MPC Amsterdam collaborates with Wieden + Kennedy Amsterdam for Milka’s latest pan-European campaign ‘Dark Milk’
The film introduces Dark Milk by leveraging a truth about tenderness and the effect it can sometimes have when we feel it. It depicts the moment this new chocolate was created, telling the story of a lovestruck worker at a chocolate factory. Overcome with joy, he expresses his feelings for all to see but, in a punch drunk daze, accidentally adds more cocoa to a batch of milk chocolate.
For this project, MPC Amsterdam was given the visual task to create both the exterior and interior of the Milka Chocolate Factory and its magically endearing horizons.
“Using our team of compositors, flame artists, and digital matte painters, we were able to bring the Milka landscape to life”
explains Ricky Weissman, Creative Director at MPC.
He adds: “From the outset, we knew that one of our main challenges was going to be centered around the interior of the factory. The interior that was chosen for the shoot was very large, and the Hobby Film production team delivered a wonderful build to help bring this vision to reality. Our goal at MPC was to take that production build and enhance it to a larger, and even grander, scale than what could be captured in camera. Some of the backdrops to the factory were so cavernous, that is was physically impossible to populate the entirety of them with interesting elements and machinery. So, we took photos of everything we could so that where needed, we could build these amazing backdrops and blend them seamlessly into the live production.”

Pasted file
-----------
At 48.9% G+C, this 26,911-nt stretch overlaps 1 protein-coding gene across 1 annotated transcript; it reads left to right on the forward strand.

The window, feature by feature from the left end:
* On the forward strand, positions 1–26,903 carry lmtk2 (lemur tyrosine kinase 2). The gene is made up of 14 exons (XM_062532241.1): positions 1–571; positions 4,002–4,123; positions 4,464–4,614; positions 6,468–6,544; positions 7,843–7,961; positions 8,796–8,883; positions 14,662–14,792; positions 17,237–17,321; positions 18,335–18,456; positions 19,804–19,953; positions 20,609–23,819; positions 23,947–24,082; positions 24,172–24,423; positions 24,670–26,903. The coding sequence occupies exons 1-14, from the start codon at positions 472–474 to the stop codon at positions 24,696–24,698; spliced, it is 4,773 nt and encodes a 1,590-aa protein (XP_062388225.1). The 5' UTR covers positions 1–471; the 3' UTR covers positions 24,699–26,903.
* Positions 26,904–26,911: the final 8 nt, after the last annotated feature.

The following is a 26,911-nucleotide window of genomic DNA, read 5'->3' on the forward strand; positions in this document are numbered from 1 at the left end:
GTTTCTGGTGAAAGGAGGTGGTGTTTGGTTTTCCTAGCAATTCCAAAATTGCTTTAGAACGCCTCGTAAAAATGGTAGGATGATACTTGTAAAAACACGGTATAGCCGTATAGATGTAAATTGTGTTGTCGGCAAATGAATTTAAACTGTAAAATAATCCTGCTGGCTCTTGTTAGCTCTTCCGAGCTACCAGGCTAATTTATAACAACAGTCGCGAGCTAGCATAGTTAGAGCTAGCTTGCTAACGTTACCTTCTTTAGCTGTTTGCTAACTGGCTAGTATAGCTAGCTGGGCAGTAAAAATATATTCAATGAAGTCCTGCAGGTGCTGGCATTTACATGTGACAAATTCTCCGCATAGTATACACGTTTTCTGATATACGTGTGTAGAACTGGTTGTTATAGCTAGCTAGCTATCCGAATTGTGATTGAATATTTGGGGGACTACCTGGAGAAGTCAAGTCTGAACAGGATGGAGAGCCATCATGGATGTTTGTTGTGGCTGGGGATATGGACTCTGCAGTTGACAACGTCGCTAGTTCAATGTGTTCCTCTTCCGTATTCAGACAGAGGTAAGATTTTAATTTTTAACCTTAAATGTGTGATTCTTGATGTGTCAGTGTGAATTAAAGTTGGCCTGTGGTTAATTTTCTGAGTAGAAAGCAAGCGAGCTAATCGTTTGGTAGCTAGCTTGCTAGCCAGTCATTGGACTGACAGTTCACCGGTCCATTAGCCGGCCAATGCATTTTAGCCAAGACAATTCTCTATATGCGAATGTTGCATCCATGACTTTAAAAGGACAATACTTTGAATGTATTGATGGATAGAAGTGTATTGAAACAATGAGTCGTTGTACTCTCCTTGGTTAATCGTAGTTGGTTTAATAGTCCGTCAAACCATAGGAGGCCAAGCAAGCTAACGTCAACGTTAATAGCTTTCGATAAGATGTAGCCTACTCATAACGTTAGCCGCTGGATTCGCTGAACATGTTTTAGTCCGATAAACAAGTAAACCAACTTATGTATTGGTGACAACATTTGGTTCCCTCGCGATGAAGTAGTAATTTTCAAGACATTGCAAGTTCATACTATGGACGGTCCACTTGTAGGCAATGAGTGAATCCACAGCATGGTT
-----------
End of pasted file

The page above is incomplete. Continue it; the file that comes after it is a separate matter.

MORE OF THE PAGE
With regards to the exterior builds of this advert, Ricky describes how the team helped to curate a landscape that embodies the very soul of Lilaberg: “Time and time again, we were finding interesting new sources of light, and helping to bring that light to life. We also found great enjoyment in populating these landscapes with physical life and character. By placing some small creatures in the situation with our matte paintings, such as the small butterflies that dance about the grassy fields in the opening shot, and having “Lila” the cow resting peacefully in a field, we really found that we became more deeply rooted to the environment. When all of these elements were combined appropriately, everything felt integrated into this particular world of light and colour.”